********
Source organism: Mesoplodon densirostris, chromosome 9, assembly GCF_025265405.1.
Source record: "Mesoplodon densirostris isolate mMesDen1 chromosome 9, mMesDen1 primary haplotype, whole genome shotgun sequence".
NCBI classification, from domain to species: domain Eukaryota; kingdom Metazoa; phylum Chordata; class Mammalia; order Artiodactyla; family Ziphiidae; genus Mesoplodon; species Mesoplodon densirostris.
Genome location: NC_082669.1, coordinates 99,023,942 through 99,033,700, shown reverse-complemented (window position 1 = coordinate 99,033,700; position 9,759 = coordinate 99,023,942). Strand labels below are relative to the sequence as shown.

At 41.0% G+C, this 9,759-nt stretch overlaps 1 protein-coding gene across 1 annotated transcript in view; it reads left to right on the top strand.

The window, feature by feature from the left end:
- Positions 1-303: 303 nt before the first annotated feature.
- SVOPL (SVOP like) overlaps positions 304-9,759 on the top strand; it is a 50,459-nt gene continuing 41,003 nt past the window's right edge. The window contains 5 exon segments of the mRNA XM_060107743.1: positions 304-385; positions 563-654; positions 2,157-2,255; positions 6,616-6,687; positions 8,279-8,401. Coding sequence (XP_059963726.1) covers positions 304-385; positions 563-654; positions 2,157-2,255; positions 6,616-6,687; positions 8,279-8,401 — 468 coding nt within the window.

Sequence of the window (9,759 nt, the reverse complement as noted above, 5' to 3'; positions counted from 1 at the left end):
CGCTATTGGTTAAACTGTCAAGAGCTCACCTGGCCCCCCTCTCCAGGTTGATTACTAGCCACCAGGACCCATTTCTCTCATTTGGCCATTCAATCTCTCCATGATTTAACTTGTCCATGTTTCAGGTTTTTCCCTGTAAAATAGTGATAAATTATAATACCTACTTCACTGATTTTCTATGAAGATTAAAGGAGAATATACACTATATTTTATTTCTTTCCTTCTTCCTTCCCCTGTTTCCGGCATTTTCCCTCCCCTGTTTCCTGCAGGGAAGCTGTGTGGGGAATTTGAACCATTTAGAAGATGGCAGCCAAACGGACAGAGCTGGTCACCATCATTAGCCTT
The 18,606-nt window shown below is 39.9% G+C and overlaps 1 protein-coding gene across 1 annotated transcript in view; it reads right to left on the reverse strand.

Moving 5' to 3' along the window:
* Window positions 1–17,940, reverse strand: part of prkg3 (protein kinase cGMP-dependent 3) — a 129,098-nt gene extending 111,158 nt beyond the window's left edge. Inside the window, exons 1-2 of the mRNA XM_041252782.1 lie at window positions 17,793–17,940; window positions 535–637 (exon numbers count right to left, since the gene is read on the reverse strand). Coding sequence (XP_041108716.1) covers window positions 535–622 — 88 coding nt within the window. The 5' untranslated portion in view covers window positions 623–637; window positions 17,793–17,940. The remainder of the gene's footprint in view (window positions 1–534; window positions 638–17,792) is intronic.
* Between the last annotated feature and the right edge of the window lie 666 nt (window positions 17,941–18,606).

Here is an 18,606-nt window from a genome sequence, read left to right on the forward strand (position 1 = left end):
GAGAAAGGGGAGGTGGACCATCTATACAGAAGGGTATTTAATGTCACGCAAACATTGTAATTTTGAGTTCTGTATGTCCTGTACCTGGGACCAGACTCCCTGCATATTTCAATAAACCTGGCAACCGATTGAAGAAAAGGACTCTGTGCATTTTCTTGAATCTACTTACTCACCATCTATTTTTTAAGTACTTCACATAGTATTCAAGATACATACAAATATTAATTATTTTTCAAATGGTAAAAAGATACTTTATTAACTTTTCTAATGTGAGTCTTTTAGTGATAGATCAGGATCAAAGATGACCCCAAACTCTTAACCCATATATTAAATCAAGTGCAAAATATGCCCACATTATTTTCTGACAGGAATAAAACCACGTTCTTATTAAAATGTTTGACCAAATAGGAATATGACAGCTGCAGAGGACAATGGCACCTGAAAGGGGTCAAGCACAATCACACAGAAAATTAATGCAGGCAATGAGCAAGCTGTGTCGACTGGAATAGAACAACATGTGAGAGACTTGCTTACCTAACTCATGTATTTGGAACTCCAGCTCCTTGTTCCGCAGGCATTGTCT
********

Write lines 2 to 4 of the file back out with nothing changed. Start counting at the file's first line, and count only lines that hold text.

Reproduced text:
Source record: "Mesoplodon densirostris isolate mMesDen1 chromosome 9, mMesDen1 primary haplotype, whole genome shotgun sequence".
NCBI classification, from domain to species: domain Eukaryota; kingdom Metazoa; phylum Chordata; class Mammalia; order Artiodactyla; family Ziphiidae; genus Mesoplodon; species Mesoplodon densirostris.
Genome location: NC_082669.1, coordinates 99,023,942 through 99,033,700, shown reverse-complemented (window position 1 = coordinate 99,033,700; position 9,759 = coordinate 99,023,942). Strand labels below are relative to the sequence as shown.